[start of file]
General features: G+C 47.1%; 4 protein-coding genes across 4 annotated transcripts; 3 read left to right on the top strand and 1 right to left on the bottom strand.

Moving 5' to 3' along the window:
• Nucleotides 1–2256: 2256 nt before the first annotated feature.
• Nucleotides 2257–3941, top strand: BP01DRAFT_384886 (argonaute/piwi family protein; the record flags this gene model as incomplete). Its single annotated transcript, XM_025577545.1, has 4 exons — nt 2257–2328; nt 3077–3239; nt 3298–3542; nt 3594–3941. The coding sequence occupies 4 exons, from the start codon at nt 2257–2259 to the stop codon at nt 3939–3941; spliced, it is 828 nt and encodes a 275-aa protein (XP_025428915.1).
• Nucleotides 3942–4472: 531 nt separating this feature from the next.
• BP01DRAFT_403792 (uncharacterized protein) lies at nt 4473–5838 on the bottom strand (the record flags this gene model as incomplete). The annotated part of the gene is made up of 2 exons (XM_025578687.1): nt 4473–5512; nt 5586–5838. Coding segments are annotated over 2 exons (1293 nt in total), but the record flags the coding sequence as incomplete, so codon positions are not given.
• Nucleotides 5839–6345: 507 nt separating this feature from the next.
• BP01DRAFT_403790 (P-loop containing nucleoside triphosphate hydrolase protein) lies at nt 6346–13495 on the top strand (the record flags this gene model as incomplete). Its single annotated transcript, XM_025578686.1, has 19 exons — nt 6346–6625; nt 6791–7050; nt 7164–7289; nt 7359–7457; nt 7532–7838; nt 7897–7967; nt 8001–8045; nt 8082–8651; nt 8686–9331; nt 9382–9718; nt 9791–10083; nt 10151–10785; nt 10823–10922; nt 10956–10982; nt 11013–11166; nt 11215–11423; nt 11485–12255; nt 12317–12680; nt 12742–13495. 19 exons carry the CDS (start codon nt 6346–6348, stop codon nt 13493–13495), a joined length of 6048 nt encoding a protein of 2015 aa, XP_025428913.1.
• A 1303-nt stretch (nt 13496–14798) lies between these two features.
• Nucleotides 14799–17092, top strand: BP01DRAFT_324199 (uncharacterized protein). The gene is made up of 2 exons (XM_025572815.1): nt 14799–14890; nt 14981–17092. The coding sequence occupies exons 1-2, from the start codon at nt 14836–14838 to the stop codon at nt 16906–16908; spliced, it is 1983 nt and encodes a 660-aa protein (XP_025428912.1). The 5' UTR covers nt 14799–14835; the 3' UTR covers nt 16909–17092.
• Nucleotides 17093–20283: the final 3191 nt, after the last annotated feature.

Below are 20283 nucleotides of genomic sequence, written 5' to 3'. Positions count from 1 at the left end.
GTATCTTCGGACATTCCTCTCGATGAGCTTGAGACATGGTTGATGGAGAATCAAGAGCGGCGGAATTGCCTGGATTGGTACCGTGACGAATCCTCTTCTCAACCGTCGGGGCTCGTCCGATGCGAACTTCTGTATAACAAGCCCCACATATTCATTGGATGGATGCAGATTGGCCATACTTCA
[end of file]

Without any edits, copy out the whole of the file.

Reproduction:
General features: G+C 47.1%; 4 protein-coding genes across 4 annotated transcripts; 3 read left to right on the top strand and 1 right to left on the bottom strand.

Moving 5' to 3' along the window:
• Nucleotides 1–2256: 2256 nt before the first annotated feature.
• Nucleotides 2257–3941, top strand: BP01DRAFT_384886 (argonaute/piwi family protein; the record flags this gene model as incomplete). Its single annotated transcript, XM_025577545.1, has 4 exons — nt 2257–2328; nt 3077–3239; nt 3298–3542; nt 3594–3941. The coding sequence occupies 4 exons, from the start codon at nt 2257–2259 to the stop codon at nt 3939–3941; spliced, it is 828 nt and encodes a 275-aa protein (XP_025428915.1).
• Nucleotides 3942–4472: 531 nt separating this feature from the next.
• BP01DRAFT_403792 (uncharacterized protein) lies at nt 4473–5838 on the bottom strand (the record flags this gene model as incomplete). The annotated part of the gene is made up of 2 exons (XM_025578687.1): nt 4473–5512; nt 5586–5838. Coding segments are annotated over 2 exons (1293 nt in total), but the record flags the coding sequence as incomplete, so codon positions are not given.
• Nucleotides 5839–6345: 507 nt separating this feature from the next.
• BP01DRAFT_403790 (P-loop containing nucleoside triphosphate hydrolase protein) lies at nt 6346–13495 on the top strand (the record flags this gene model as incomplete). Its single annotated transcript, XM_025578686.1, has 19 exons — nt 6346–6625; nt 6791–7050; nt 7164–7289; nt 7359–7457; nt 7532–7838; nt 7897–7967; nt 8001–8045; nt 8082–8651; nt 8686–9331; nt 9382–9718; nt 9791–10083; nt 10151–10785; nt 10823–10922; nt 10956–10982; nt 11013–11166; nt 11215–11423; nt 11485–12255; nt 12317–12680; nt 12742–13495. 19 exons carry the CDS (start codon nt 6346–6348, stop codon nt 13493–13495), a joined length of 6048 nt encoding a protein of 2015 aa, XP_025428913.1.
• A 1303-nt stretch (nt 13496–14798) lies between these two features.
• Nucleotides 14799–17092, top strand: BP01DRAFT_324199 (uncharacterized protein). The gene is made up of 2 exons (XM_025572815.1): nt 14799–14890; nt 14981–17092. The coding sequence occupies exons 1-2, from the start codon at nt 14836–14838 to the stop codon at nt 16906–16908; spliced, it is 1983 nt and encodes a 660-aa protein (XP_025428912.1). The 5' UTR covers nt 14799–14835; the 3' UTR covers nt 16909–17092.
• Nucleotides 17093–20283: the final 3191 nt, after the last annotated feature.

Below are 20283 nucleotides of genomic sequence, written 5' to 3'. Positions count from 1 at the left end.
GTATCTTCGGACATTCCTCTCGATGAGCTTGAGACATGGTTGATGGAGAATCAAGAGCGGCGGAATTGCCTGGATTGGTACCGTGACGAATCCTCTTCTCAACCGTCGGGGCTCGTCCGATGCGAACTTCTGTATAACAAGCCCCACATATTCATTGGATGGATGCAGATTGGCCATACTTCA